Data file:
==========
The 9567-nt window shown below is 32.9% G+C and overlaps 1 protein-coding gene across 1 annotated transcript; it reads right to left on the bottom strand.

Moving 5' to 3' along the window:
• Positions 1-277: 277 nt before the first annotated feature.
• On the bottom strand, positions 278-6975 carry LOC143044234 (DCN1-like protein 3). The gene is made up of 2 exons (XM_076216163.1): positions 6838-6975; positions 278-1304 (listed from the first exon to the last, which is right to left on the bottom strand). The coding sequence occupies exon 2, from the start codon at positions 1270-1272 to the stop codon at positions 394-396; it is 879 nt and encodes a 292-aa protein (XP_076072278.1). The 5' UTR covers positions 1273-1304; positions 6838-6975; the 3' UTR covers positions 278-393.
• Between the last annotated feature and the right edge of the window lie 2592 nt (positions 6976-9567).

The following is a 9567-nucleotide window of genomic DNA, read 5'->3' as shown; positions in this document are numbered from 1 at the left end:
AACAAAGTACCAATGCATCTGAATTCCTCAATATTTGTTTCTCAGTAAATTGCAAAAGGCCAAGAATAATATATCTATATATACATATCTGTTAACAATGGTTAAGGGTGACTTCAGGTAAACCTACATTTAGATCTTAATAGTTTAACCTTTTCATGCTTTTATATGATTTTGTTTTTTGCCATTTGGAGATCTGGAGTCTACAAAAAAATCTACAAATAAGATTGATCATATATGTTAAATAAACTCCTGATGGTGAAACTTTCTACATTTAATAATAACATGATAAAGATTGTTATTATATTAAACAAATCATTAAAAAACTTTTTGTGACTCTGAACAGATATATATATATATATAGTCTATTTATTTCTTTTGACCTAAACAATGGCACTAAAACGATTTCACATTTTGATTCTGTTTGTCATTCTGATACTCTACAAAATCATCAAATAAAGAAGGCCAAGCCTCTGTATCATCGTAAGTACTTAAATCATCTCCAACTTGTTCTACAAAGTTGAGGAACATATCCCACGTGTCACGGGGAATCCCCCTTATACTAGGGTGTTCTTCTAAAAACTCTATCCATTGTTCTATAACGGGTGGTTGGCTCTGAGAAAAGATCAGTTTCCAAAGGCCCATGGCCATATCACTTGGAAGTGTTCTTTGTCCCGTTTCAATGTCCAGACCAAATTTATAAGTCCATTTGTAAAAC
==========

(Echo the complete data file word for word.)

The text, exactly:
The 9567-nt window shown below is 32.9% G+C and overlaps 1 protein-coding gene across 1 annotated transcript; it reads right to left on the bottom strand.

Moving 5' to 3' along the window:
• Positions 1-277: 277 nt before the first annotated feature.
• On the bottom strand, positions 278-6975 carry LOC143044234 (DCN1-like protein 3). The gene is made up of 2 exons (XM_076216163.1): positions 6838-6975; positions 278-1304 (listed from the first exon to the last, which is right to left on the bottom strand). The coding sequence occupies exon 2, from the start codon at positions 1270-1272 to the stop codon at positions 394-396; it is 879 nt and encodes a 292-aa protein (XP_076072278.1). The 5' UTR covers positions 1273-1304; positions 6838-6975; the 3' UTR covers positions 278-393.
• Between the last annotated feature and the right edge of the window lie 2592 nt (positions 6976-9567).

The following is a 9567-nucleotide window of genomic DNA, read 5'->3' as shown; positions in this document are numbered from 1 at the left end:
AACAAAGTACCAATGCATCTGAATTCCTCAATATTTGTTTCTCAGTAAATTGCAAAAGGCCAAGAATAATATATCTATATATACATATCTGTTAACAATGGTTAAGGGTGACTTCAGGTAAACCTACATTTAGATCTTAATAGTTTAACCTTTTCATGCTTTTATATGATTTTGTTTTTTGCCATTTGGAGATCTGGAGTCTACAAAAAAATCTACAAATAAGATTGATCATATATGTTAAATAAACTCCTGATGGTGAAACTTTCTACATTTAATAATAACATGATAAAGATTGTTATTATATTAAACAAATCATTAAAAAACTTTTTGTGACTCTGAACAGATATATATATATATATAGTCTATTTATTTCTTTTGACCTAAACAATGGCACTAAAACGATTTCACATTTTGATTCTGTTTGTCATTCTGATACTCTACAAAATCATCAAATAAAGAAGGCCAAGCCTCTGTATCATCGTAAGTACTTAAATCATCTCCAACTTGTTCTACAAAGTTGAGGAACATATCCCACGTGTCACGGGGAATCCCCCTTATACTAGGGTGTTCTTCTAAAAACTCTATCCATTGTTCTATAACGGGTGGTTGGCTCTGAGAAAAGATCAGTTTCCAAAGGCCCATGGCCATATCACTTGGAAGTGTTCTTTGTCCCGTTTCAATGTCCAGACCAAATTTATAAGTCCATTTGTAAAAC